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Ken Blanchard wrote, “Your customers are only satisfied because their expectations are so low and because no one else is doing better. Just having satisfied customers isn’t good enough anymore. If you want a booming business, you have to create Raving Fans.”
Creating a remarkable patient experience that transforms your patients into your raving fans can help you attract the patients you want and double your new-patient growth without increasing your marketing budget.
Here are some steps we can take to elevate our patients’ experience in our practice and create our Raving Fans.
- Hire the Right People
Your team will be the first point of contact for a new patient. From the initial phone call to the first visit, your team is the face of your practice. When patients first call or visit a new dentist, they are looking for a confirmation that they’ve made the right choice. Being greeted by a warm and friendly team will assure them that they came to the right place. Hire patient-centric, positive people who love what they do and have fun doing it.
- Make Positive First Impressions
You’ve heard it a million times: “You never get a second chance to make a great first impression.” The quote might be trite but is true. A positive first impression sets the tone for the entire patient experience. Potential patients form their first impression long before they see the doctor, often when they call the practice for the first time. How well your team handles the call will influence the patient’s decision to schedule and keep an appointment with you.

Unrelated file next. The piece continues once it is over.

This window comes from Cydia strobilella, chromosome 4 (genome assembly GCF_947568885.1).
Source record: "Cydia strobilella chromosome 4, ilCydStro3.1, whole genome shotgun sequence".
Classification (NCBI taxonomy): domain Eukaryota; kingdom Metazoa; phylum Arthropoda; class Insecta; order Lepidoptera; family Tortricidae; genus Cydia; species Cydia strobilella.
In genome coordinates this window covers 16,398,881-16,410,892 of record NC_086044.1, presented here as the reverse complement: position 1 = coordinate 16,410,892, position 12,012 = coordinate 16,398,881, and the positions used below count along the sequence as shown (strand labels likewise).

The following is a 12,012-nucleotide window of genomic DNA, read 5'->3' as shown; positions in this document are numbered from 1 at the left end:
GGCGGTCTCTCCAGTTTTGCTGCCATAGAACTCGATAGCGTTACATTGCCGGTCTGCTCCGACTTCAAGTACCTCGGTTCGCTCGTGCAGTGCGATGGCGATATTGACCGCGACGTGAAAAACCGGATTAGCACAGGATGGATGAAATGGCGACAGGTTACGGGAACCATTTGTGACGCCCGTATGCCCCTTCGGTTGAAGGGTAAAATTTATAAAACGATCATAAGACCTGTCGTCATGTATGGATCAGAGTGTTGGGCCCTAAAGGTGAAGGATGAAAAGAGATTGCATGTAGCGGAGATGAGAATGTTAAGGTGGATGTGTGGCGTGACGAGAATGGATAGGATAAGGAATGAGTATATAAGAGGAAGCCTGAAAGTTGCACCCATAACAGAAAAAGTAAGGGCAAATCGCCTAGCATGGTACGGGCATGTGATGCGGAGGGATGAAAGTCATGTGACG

Dentists often readily invest in marketing without ensuring adequate phone coverage and training their front office team the right verbal skills to ace every call. Nearly 20% of all new patient calls end up going to the voicemail because the front office team is overextended juggling multiple phone lines, patients in front of them, and paperwork. Sadly, new patients rarely leave a voicemail message. Many potential new patients hang up when they get a voicemail message and call the next dentist on the list. Often, when the front office employee does pick up the phone, she sounds rushed and robotically answers questions while juggling other things at the front desk.
Missed calls are lost opportunities, so make sure that your front office team is doing everything possible to answer all calls promptly. Evaluate your phone coverage and consider either bringing another team member or outsourcing your calls to a quality call center. Adding a caller ID software to your practice, such as YAPI’s Phone Assistant, can help your team triage phone calls and make sure that when a potential new patient calls, they are available to answer and welcome the patient the practice.
Most importantly, when your team answers that call, it’s time to shine: leave the distractions, focus on the caller, and smile. Take control of the call from the beginning. Thank the caller for choosing your practice and use every opportunity throughout the call to affirm their decision to call your dental practice.